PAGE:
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Panel considers financial aid, right to education

| Thursday, February 14, 2019

Representatives from the University administration discussed the importance of providing access to higher education to individuals of all economic backgrounds in a panel discussion Wednesday. The panel took place as part of Mendoza College of Business’ annual Ethics Week, this year titled “Economic Inequality: on Campuses, in Communities and at Companies.” Panel guests included director of admissions Bob Mundy, director of financial aid Mary Nucciarone and former director of the office of student enrichment Marc Burdell.

Mundy said receiving an undergraduate education is essential for individuals’ financial success as well as their personal development.

“When we talk about the value of college education, there is considerable research that clearly shows the monetary value that over a lifetime a college graduate is likely to earn probably a million dollars or more over a non-college grad,” he said. “But there’s a lot of other value that — and certainly as a Notre Dame undergrad I hope you’re feeling this — a lot of other value to a college education. … College graduates tend to be more engaged in significant social issues, they tend to have lower unemployment rates, they raise children who are more likely to go to college. So, there’s a lot of social good that comes out of being a recipient of a college degree.”

The benefits post-secondary education offers means institutions of higher learning ought to do their best to keep their doors open to students of all economic backgrounds, he added.

“If colleges are truly to become instruments of positive social change, then it’s the responsibility of all colleges and universities to seek students who might come from backgrounds that are more economically challenged — so students of lower socioeconomic situations,” Mundy said. “And the good news on this front, as we talk about making college more accessible — and I suppose getting at the ethics of it all — is this population has become highly sought-after by just about every one of my colleagues in the profession.”

Considering the steep price of higher education, however, students of low socioeconomic status are often discouraged from pursuing a college degree, he said.

“Students of comparable academic backgrounds tend to enroll at a lower rate if they’re from a challenged economic environment. And some of that … is the fear of the cost,” Mundy said. “That college is an expensive venture under really any circumstances, and when you’re from a family whose annual income might be $30,000 a year and you’re looking at colleges where the full [tuition] is more than double that, that’s a daunting prospect. … We have to overcome that.”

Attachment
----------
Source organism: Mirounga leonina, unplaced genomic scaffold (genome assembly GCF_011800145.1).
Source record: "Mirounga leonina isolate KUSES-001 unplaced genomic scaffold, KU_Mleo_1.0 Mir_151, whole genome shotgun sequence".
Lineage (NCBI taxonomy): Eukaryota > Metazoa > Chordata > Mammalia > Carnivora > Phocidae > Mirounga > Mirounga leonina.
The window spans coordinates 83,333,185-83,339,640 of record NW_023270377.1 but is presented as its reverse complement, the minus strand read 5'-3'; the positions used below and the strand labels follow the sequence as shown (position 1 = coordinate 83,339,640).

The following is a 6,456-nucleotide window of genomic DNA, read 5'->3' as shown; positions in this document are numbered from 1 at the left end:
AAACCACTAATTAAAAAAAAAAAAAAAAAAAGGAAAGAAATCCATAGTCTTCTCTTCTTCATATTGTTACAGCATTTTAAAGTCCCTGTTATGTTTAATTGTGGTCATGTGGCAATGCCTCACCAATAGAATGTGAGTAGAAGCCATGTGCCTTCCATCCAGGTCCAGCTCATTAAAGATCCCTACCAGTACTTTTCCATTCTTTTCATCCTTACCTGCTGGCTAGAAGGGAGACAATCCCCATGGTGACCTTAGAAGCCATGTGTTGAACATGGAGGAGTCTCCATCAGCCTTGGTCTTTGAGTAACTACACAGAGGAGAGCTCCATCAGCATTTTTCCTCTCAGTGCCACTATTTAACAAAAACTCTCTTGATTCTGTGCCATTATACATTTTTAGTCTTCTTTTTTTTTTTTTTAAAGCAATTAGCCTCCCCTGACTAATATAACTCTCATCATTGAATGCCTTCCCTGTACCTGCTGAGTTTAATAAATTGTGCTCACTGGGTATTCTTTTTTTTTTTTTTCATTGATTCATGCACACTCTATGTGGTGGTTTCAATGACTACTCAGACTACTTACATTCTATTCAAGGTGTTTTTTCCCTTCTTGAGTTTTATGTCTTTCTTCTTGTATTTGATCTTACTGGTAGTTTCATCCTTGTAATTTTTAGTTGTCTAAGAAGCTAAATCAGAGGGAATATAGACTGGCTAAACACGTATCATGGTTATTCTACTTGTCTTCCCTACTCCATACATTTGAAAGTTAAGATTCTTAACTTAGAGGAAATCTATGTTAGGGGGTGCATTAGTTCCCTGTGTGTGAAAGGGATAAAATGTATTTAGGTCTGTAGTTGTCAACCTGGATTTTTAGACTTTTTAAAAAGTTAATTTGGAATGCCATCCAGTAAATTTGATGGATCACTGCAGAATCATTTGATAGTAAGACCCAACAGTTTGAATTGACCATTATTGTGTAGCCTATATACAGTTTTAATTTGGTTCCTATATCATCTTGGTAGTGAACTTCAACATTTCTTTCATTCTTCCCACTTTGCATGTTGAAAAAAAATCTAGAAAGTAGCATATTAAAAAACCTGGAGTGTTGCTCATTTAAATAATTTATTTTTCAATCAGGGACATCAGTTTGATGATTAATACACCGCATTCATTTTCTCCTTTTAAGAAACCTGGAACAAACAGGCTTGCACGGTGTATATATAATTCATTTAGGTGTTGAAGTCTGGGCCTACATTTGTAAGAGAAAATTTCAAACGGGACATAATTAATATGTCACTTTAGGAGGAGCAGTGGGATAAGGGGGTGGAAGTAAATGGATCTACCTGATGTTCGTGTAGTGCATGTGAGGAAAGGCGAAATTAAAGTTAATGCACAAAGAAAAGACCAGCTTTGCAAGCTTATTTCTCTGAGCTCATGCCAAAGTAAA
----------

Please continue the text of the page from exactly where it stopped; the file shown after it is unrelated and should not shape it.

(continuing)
Nucciarone spoke next. She said the affordability of higher education should be defined in terms of the social and educational returns it can provide.

“Affordability is about investment,” she said.

This considered, Nucciarone said colleges and universities have an obligation to provide enough aid to students to ensure the cost of attending them does not outweigh their benefits.

“There is a significant issue of access if the school does not have enough resources themselves to provide gift assistance to pay for college,” she said.

However, Notre Dame has been able to offer more and more aid to students by the year, she said.

“Our annual scholarship budget has just continued to increase, and much of it is funded through endowment or restricted-type of gifts,” Nucciarone said.

Accordingly, the number of students coming from underprivileged backgrounds has also steadily increased, Nucciarone said.

“We have a growing number of students who are coming from homeless backgrounds,” she said. “We have more parents who are drug-addicted, an increase in the number of undergraduates who are victims of abuse — and they are considered independent.”

Nucciarone said Notre Dame students from low socioeconomic background tend to blend in on campus, often preventing them from receiving the resources and attention they need.

“We don’t even know how many undergraduates lack health insurance,” she said. “For those in special programs, we’re paying for health insurance for those students, but the number of people I’ve made exceptions for has more than doubled in a year.”

Some students must rely on University programs for support when school is out of session, Nucciarone said.

“Students are using the Center for Social Concerns programming as their means of a way to get off of campus but have housing and meals during break time,” she said.

Because many of Notre Dame’s undergraduates come from affluent backgrounds, those who come from economic insecurity frequently feel isolated, she said.

“I’ve had students share their anger with me, stemming from class or residence hall discussions. They find themselves stuck in the middle of a discussion where poor people are being talked about in sometimes kind, sometimes ignorant ways,” Nucciarone said. “And what the people around them don’t know is that there is a poor person standing right in front of them.”

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About Mary Steurer

Mary is a senior sociology major and journalism minor from St. Louis. An aspiring religion reporter, Mary has spent the last year covering conversations about the Catholic Church sex abuse crisis at Notre Dame.

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